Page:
With war once again raging in Europe - the Navy once again set about trying to prepare. First step was to announce on that the Naval Station would re-open on November 1, 1939. Before the end of the year - the Navy had singed a contract for Trumbo Point and announced a Naval Air Station would be built there. The mission of the base was expanded in mid 1940 when the Fleet Sonar School was established - which would train Navy SONAR operators until the early 1970s. Finally - after several starts and misfires - Key West became the "Gibraltar of the Gulf" that Commodore Porter envisioned in 1823.

During WWII Key West Naval Station and Key West Naval Air Station were built-up and provided extremely valuable support - with military population reaching a high of 15,000.

An aerial view of the port facilities with the submarine and destroyer piers. Note the Tender just above the submarines.
The date of this photo is unknown, however it's likely that the tender is USS Howard W. Gilmore.
Photo courtesy Sherman McGee

After WWII - Submarine Squadron Four and a destroyer squadron were stationed at Key West after WWII - with USS Howard W. Gilmore tending the submarines. In 1952 a second Submarine Squadron (TWELVE) also home ported at Key West - with tender USS Bushnell. Along with the training operations at Naval Station Key West and Naval Air Station Key West - the military's presence was immense. 1959 saw a significant reduction when USS Howard W. Gilmore departed Key West - taking Submarine Squadron Four with her to Charleston, South Carolina.

The Cuban Missile crissis of 1962 caused Howard W. Gilmore to return to the region - where she (along with USS Bushnell still at Key West) tended the submarines that President Kennedy pressed into blockade and surveillance service during that incident. After the Soviet Threat was removed - USS Howard W. Gilmore returned to Charleston with Submarine Squadron Four. After that time - the Navy (as well as the United States military in general) began a long process of reducing their presence on Key West.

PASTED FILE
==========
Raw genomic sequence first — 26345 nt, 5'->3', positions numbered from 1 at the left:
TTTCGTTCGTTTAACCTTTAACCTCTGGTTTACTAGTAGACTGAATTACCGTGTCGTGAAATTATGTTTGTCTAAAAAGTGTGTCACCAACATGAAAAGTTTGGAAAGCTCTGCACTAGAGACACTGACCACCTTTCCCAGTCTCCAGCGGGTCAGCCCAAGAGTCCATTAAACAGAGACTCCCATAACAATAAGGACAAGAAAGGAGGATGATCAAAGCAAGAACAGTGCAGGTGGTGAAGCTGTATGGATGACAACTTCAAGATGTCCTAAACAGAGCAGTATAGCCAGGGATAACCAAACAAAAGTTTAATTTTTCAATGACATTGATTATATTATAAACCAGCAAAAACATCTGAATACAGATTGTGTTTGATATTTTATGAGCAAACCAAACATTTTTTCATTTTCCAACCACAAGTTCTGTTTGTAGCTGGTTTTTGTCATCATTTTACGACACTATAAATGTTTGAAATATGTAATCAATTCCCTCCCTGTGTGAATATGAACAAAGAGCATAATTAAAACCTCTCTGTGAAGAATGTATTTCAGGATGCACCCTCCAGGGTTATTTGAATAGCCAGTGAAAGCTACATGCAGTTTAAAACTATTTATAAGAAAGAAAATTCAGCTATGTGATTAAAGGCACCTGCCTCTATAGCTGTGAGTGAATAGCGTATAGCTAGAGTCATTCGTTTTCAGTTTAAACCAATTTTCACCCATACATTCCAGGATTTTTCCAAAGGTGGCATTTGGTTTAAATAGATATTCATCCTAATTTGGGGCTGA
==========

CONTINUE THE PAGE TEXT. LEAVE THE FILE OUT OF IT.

Naval Station Key West entrance.
Notice the1938 Haramaki, HA 19,
Japanese Type A (Mato) Midget Submarine next to the building on the left just through the gate.
Photo courtesy Sherman McGee

USS Bushnell at the pier tending units of Submarine Squadron Twelve.

USS Bushnell at Key West
Photo courtesy John Hummel
USS Bushnell at Key West with USS Sennet SS-408
Photo courtesy Sherman McGee

Another view of Key West - likely mid 60s. USS Bushnell's bow can be seen at the far right.
Photo courtesy Sherman McGee

Key West - looking almost due east across the basin.
Photo courtesy Sherman McGee

In 1970 - USS Bushnell suffered serious damage from a bilge fire - from which she would not recover. USS Gilmore moved from Charleston to Key West to relieve her - taking over the duties of tending Submarine Squadron Twelve. As noted, the Navy was already reducing it's presence in Key West - and in 1972 both Submarine Squadron Twelve and Destroyer Squadron Twelve were deactivated and their units moved to other bases. This left Naval Station Key West with little but the Fleet SONAR School - which was closed and moved to New London. With basically no mission left - March 29, 1974, Admiral John Maurer ordered his flag struck - closing the Key West Naval Station. Today - except for Naval Air Station Key West - virtually all of the facilities of former Naval Station Key West have been turned over to civilians for development - only the piers remain the property of the United States Navy. And as can be seen in the aerial photo at the top - most of those have been dismantled and removed. If there is another crisis arises in the region requiring a large-scale Naval military response - the U.S. Navy will find itself once again - starting from very nearly scratch.

Thanks to Sherman McGee for help with this page.